By now you may have heard the phrase "Crabs in a bucket." This metaphor, attributed to Ninotchka Rosca, is an Anthropomorphism of the behavior of crabs when two or more are in a bucket . If a single crab is put in a bucket it easily climbs out. But if you put another crab in the bucket, both crabs will attempt to climb over the other in their escape attempt and each crab endlessly pulls the other back into the bucket. Adding more crabs doesn't make the situation any better because no matter how close to the top of the bucket a crab gets, the other crabs are all pulling on it trying to get out themselves. Each crab is looking for a claw-hold that will help them escape.
Although there are many reasons we might put into the mind of the crab to explain their individual motivation, the most popular being "If I can't have it, neither can you," I want to draw your attention to something nefarious that lurks within that bucket.
I think we can all agree that at one point in our lives we've felt like someone else was pulling us down, holding us back from being our full selves. We have an idea and when we share it other people aren't as excited as we are about it. Or we tell others that we are going somewhere in life only to have them emotionally berate us for leaving them behind. Or we feel the subtle resentment that so often purveys the lives of those who would make the world a better place.
We don't really know why crabs pull each other down. When I've watched crabs in a bucket, it's simply clear that each crab is trying to get out. The crab grabs anything that's available to assist in its escape seemingly without regard or consideration that it is not making any progress when it pulls another crab back into the bucket. All of the crabs end up stuck in the bucket and none of them escapes. They spend all their energy not making a single difference in the life of any other crab. Clamoring to get out of the bucket at all costs is wired into the crab's brain and no amount of reasoning will get any one of the crabs to change what it does to the people... er... crabs around it.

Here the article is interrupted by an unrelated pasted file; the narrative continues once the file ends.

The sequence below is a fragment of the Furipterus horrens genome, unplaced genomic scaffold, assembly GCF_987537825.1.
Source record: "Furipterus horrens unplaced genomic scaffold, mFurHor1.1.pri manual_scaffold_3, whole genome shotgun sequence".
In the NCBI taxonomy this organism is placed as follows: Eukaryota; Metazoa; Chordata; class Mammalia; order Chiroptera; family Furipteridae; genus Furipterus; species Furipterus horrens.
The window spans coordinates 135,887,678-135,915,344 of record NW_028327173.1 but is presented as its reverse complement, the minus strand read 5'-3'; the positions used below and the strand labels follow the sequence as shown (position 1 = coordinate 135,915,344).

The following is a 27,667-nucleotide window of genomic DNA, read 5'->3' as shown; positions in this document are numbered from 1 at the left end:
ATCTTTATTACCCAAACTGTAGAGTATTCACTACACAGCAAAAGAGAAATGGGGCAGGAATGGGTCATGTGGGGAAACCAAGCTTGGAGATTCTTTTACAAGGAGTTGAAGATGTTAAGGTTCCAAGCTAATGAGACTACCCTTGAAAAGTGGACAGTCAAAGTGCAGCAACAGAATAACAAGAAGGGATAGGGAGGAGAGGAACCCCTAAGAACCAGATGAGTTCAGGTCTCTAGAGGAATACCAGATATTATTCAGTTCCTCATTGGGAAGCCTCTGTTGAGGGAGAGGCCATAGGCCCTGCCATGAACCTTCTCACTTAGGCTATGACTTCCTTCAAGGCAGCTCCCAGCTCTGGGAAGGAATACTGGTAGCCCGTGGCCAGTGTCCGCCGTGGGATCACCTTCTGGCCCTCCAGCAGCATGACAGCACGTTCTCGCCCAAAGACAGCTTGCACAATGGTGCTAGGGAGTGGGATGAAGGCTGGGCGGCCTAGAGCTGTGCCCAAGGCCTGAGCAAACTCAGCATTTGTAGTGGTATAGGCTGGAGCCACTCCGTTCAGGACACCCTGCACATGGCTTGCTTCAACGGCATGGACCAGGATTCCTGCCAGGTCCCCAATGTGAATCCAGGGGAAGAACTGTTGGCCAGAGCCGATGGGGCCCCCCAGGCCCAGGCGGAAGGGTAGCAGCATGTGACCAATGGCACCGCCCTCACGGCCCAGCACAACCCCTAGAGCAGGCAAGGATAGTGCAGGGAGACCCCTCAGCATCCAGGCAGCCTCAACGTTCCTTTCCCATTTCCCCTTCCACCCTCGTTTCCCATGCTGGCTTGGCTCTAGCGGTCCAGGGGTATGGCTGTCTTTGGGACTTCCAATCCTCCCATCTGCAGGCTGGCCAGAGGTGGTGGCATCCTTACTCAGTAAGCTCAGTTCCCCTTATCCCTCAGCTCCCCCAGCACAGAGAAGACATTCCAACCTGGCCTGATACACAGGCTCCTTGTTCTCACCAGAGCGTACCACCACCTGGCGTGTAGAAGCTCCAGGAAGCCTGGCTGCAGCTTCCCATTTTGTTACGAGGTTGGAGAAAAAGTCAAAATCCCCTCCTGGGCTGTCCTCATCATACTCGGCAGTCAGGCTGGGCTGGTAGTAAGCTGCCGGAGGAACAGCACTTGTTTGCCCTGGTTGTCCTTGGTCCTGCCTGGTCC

And this brings me to my take on "Crabs in a Bucket." When you feel like other people are pulling you down and holding you back, you may be tempted to see yourself as a crab falling victim to the idea that those around you are keeping you from becoming all you can be. Problem is that you're not actually a crab, you're not in a bucket, and people are not physically holding you back from achieving your dreams.
When we blame others for our plight, we create a psychological block that prevents us from actually seeing that those pulls are simply other people wanting what we're going to achieve. Because of the way they're wired, they emotionally pull on us for whatever reason they might come up with. The subtlety here is that their reason is completely irrelevant.
While the crabs may have been playing a "jealousy" game, it's simply not possible that the crab being pulled back into the bucket even cares about the feelings of the other crabs. This is the sneaky part that gets under our skin and prevents us from advancing in life: We BLAME the others instead of recognizing that we're not ACTUALLY being held back. We ALLOW ourselves to be manipulated and controlled by others because we see ourselves as a crab-victim.
The simple truth is that you are neither a crab nor a victim. You have the ability to be someone that others can grab on to in their attempt to improve their own lives. Every time someone pulls on you it is your duty to move forward in your dream. Everyone is counting on you to be stronger than they are, and they only know how strong you are if you keep moving forward yourself regardless of how many others are clamped on.
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